The new year provides an opportunity for economists and analysts to look ahead. Most are optimistic about Dallas-Fort Worth’s strength as a growing metro, which provides some insulation against projected downturns. Indeed, the region added 303,700 new jobs in October for a 7.82 percent increase year-over-year, per the latest Texas Workforce Commission figures. DFW’s unemployment rate was equally encouraging, remaining at a low 3.4 percent.
Most economists expect 2023 to end flat or slightly negative, with a mild to moderate recession in 2023 that will affect all commercial real estate asset classes. “We expect the U.S. economy will enter a recession in the first half of 2023,” an October 2022 report by Dallas-based real estate giant CBRE predicts, which is in line with forecasts from all the major industry players. “Although we do not expect a steep downturn, there are downside risks that the rapid rise in interest rates could impact financial markets.”
Retail real estate remains at a crossroads, while the future of office space remains similarly debatable. But local multifamily investments continue to perform well, according to the latest from Moody’s Analytics. And although multifamily owners and investors aren’t immune to cost increases and interest rate woes, they can more easily adjust rents in real time to account for market changes. So, as we enter the new year, here are some local multifamily market trends to keep an eye on in 2023.
Although a slowdown is predicted, it won’t be a massive drop-off, industry experts predict. As demand for apartment living shows few signs of slowing, rents and occupancy remain high in Dallas-Fort Worth. According to the most recent stats from the industry database Apartment List, year-over-year rent growth remains strong at 12.3 percent, beating the state average of 8.3 percent and the national average of 7.5 percent. According to the data, median rents in Dallas for a one-bedroom apartment are $1,244, while a two-bedroom apartment averages $1,487.
“It can be challenging to look past the convergence of negative headlines,” says Colliers’ Jörg Mast, a multifamily broker with more than 20 years of experience. “Apartment developers are still getting their deals done, despite experiencing serious headwinds from cost increases and supply-chain issues. Occupancy remains a solid 95 percent. And, as rents continue to climb somewhat slower, they are still almost 15 percent over pre-pandemic levels.”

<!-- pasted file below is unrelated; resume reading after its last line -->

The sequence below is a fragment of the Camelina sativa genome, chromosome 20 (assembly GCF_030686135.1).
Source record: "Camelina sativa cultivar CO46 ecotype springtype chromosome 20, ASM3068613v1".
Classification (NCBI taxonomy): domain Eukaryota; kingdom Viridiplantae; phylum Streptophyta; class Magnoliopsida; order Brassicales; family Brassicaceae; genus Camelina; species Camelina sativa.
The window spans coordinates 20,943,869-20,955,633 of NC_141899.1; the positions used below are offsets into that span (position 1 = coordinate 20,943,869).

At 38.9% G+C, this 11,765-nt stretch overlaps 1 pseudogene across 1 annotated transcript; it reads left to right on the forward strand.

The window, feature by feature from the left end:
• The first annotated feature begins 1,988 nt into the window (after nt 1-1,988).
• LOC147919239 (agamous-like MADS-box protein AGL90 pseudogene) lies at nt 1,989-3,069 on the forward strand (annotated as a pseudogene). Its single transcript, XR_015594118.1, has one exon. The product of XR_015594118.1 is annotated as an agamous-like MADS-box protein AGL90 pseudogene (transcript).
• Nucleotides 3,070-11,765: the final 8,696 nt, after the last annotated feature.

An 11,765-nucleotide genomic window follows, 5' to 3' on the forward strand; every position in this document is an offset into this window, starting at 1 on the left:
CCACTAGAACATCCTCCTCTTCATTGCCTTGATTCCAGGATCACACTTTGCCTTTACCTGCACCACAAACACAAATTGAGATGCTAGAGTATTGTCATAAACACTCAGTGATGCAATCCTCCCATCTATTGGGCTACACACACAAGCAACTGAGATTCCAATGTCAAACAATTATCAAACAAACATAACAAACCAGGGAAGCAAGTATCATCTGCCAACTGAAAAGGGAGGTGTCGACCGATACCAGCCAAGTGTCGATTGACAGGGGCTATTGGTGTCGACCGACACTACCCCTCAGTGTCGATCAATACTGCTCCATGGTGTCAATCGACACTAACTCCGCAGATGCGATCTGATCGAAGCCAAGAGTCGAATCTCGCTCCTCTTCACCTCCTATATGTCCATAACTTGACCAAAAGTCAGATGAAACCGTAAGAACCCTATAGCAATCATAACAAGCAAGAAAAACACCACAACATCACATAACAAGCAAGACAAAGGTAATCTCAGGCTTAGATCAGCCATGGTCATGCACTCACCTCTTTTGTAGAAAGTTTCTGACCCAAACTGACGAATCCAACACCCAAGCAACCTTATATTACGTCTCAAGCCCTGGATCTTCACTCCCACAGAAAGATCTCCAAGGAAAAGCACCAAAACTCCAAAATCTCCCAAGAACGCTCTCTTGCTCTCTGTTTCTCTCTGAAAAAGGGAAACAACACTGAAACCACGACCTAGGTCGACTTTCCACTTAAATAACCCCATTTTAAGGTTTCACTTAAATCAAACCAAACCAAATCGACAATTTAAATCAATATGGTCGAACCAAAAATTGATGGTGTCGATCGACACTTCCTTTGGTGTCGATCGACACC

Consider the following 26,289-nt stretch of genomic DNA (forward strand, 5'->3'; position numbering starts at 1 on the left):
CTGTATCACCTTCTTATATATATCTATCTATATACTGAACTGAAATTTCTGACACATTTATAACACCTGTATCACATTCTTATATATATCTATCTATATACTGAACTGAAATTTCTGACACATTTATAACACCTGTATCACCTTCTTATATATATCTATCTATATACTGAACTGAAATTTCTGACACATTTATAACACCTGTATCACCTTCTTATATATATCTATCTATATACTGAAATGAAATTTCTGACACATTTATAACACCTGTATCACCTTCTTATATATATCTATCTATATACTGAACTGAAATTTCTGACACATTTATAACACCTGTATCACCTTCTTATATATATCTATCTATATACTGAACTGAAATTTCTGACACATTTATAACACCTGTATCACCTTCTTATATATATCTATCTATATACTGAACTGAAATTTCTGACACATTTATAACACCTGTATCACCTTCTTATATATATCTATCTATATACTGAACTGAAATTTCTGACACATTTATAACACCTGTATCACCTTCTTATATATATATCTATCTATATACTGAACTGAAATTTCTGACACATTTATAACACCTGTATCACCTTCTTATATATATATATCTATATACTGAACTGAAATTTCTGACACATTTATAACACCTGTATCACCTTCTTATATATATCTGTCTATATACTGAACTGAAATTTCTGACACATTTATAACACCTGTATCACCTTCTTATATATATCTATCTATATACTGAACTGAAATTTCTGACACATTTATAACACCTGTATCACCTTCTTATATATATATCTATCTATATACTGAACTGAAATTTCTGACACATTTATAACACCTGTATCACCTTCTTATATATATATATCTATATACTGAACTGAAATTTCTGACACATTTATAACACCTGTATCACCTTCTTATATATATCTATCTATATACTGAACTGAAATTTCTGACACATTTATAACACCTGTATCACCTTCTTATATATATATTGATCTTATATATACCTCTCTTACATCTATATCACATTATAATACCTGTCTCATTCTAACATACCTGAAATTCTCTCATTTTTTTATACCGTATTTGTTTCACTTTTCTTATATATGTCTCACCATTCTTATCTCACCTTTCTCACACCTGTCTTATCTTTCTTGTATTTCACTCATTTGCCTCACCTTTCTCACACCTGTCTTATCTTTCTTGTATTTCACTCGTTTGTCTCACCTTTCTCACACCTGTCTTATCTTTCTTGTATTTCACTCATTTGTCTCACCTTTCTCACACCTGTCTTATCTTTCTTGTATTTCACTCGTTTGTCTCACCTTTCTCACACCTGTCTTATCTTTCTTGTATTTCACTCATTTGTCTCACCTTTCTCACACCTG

S2 Capital’s Scott Everett, who surpassed Blackstone as Dallas’ most active multifamily buyer in 2022, says he put a third of his portfolio on the market in July of that year and sold it by December. “I honestly thank my team for executing that so well,” he says. “We’re sitting in an excellent position right now with a clean balance sheet. I’d say today you’re going to have a tough time getting rid of anything that you haven’t owned for many years or aren’t willing to take a significant price cut on.”
The Market at a Glance
The average price for a one-bedroom apartment in Dallas
The average price for a two-bedroom apartment in Dallas
The average current occupancy for DFW’s apartment sector
The unemployment rate for DFW as of October 2022
Number of new jobs added to the region in October
Median income of Dallas County residents in 2022
The median price of a home in Dallas-Plano-Irving MSA as of October 2022
Everett notes that some multifamily REITs are down by 25 percent in 2022. He also sees a slowdown on the development front in the next couple of years. “There’s still a massive pipeline of multifamily deals under construction, and I don’t see any signs of developers not being able to complete those developments that are already financed,” Everett says. “But I think rent growth has slowed a bit, and many people had to forecast aggressive numbers to get deals done. So, you’ll have a tough time during lease-up when those units come onto the market, and in obtaining financing on future deals and getting deals done next year as rent growth begins to cool.”
Housing affordability remains a hot-button issue for our region and state—and is something to keep a close eye on in the year ahead. Higher mortgage rates continue to contribute to declining housing affordability, meaning more Texans will continue to rent.
“The Texas Housing Affordability Index (THAI), which measures the relationship between the median family income and the required income to purchase the median-priced home in a particular locale, faced widespread declines last quarter, largely precipitated by the significant uptick in mortgage interest rates,” says Clare Losey, a research economist for the Texas Real Estate Research Center at Texas A&M University. And although housing overall is still affordable in Texas with a THAI ratio of 1.12 statewide, that number is 1.03 for the Dallas-Plano-Arlington MSA, meaning the median family may soon be unable to afford homes in our region. It’s not good news for the market overall and the throngs of people who continue to move here, but it does indicate solid ongoing multifamily demand.